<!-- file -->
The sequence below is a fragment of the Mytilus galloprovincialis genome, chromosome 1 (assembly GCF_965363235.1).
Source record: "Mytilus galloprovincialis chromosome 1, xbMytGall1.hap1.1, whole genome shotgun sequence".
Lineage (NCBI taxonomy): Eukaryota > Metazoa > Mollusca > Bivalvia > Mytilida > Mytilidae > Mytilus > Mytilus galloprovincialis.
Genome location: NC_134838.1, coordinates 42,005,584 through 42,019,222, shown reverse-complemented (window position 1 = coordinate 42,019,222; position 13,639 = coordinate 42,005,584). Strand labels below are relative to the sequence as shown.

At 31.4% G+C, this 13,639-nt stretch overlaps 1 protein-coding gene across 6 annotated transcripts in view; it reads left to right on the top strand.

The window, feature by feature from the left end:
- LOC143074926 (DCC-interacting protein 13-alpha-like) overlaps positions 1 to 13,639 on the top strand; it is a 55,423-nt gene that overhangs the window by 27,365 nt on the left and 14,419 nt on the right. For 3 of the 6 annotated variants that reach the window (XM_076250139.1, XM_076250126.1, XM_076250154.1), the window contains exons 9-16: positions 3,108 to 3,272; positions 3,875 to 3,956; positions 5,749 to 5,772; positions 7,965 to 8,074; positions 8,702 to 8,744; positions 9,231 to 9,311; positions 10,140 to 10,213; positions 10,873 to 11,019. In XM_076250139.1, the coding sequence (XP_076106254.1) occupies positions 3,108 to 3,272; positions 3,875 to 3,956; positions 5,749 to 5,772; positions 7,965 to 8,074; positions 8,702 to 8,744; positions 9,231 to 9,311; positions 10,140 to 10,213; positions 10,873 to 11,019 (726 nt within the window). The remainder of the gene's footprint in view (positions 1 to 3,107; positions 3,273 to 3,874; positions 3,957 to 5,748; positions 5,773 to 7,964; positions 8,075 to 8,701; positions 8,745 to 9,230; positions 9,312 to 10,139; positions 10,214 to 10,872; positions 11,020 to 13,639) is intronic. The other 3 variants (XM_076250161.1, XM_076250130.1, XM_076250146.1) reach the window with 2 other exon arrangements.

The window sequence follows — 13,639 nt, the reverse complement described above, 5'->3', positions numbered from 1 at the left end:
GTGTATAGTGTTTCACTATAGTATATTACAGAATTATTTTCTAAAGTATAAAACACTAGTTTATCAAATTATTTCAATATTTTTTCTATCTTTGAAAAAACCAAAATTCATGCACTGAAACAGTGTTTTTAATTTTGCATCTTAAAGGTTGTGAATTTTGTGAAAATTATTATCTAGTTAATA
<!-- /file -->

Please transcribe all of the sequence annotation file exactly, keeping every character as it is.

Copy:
The sequence below is a fragment of the Mytilus galloprovincialis genome, chromosome 1 (assembly GCF_965363235.1).
Source record: "Mytilus galloprovincialis chromosome 1, xbMytGall1.hap1.1, whole genome shotgun sequence".
Lineage (NCBI taxonomy): Eukaryota > Metazoa > Mollusca > Bivalvia > Mytilida > Mytilidae > Mytilus > Mytilus galloprovincialis.
Genome location: NC_134838.1, coordinates 42,005,584 through 42,019,222, shown reverse-complemented (window position 1 = coordinate 42,019,222; position 13,639 = coordinate 42,005,584). Strand labels below are relative to the sequence as shown.

At 31.4% G+C, this 13,639-nt stretch overlaps 1 protein-coding gene across 6 annotated transcripts in view; it reads left to right on the top strand.

The window, feature by feature from the left end:
- LOC143074926 (DCC-interacting protein 13-alpha-like) overlaps positions 1 to 13,639 on the top strand; it is a 55,423-nt gene that overhangs the window by 27,365 nt on the left and 14,419 nt on the right. For 3 of the 6 annotated variants that reach the window (XM_076250139.1, XM_076250126.1, XM_076250154.1), the window contains exons 9-16: positions 3,108 to 3,272; positions 3,875 to 3,956; positions 5,749 to 5,772; positions 7,965 to 8,074; positions 8,702 to 8,744; positions 9,231 to 9,311; positions 10,140 to 10,213; positions 10,873 to 11,019. In XM_076250139.1, the coding sequence (XP_076106254.1) occupies positions 3,108 to 3,272; positions 3,875 to 3,956; positions 5,749 to 5,772; positions 7,965 to 8,074; positions 8,702 to 8,744; positions 9,231 to 9,311; positions 10,140 to 10,213; positions 10,873 to 11,019 (726 nt within the window). The remainder of the gene's footprint in view (positions 1 to 3,107; positions 3,273 to 3,874; positions 3,957 to 5,748; positions 5,773 to 7,964; positions 8,075 to 8,701; positions 8,745 to 9,230; positions 9,312 to 10,139; positions 10,214 to 10,872; positions 11,020 to 13,639) is intronic. The other 3 variants (XM_076250161.1, XM_076250130.1, XM_076250146.1) reach the window with 2 other exon arrangements.

The window sequence follows — 13,639 nt, the reverse complement described above, 5'->3', positions numbered from 1 at the left end:
GTGTATAGTGTTTCACTATAGTATATTACAGAATTATTTTCTAAAGTATAAAACACTAGTTTATCAAATTATTTCAATATTTTTTCTATCTTTGAAAAAACCAAAATTCATGCACTGAAACAGTGTTTTTAATTTTGCATCTTAAAGGTTGTGAATTTTGTGAAAATTATTATCTAGTTAATA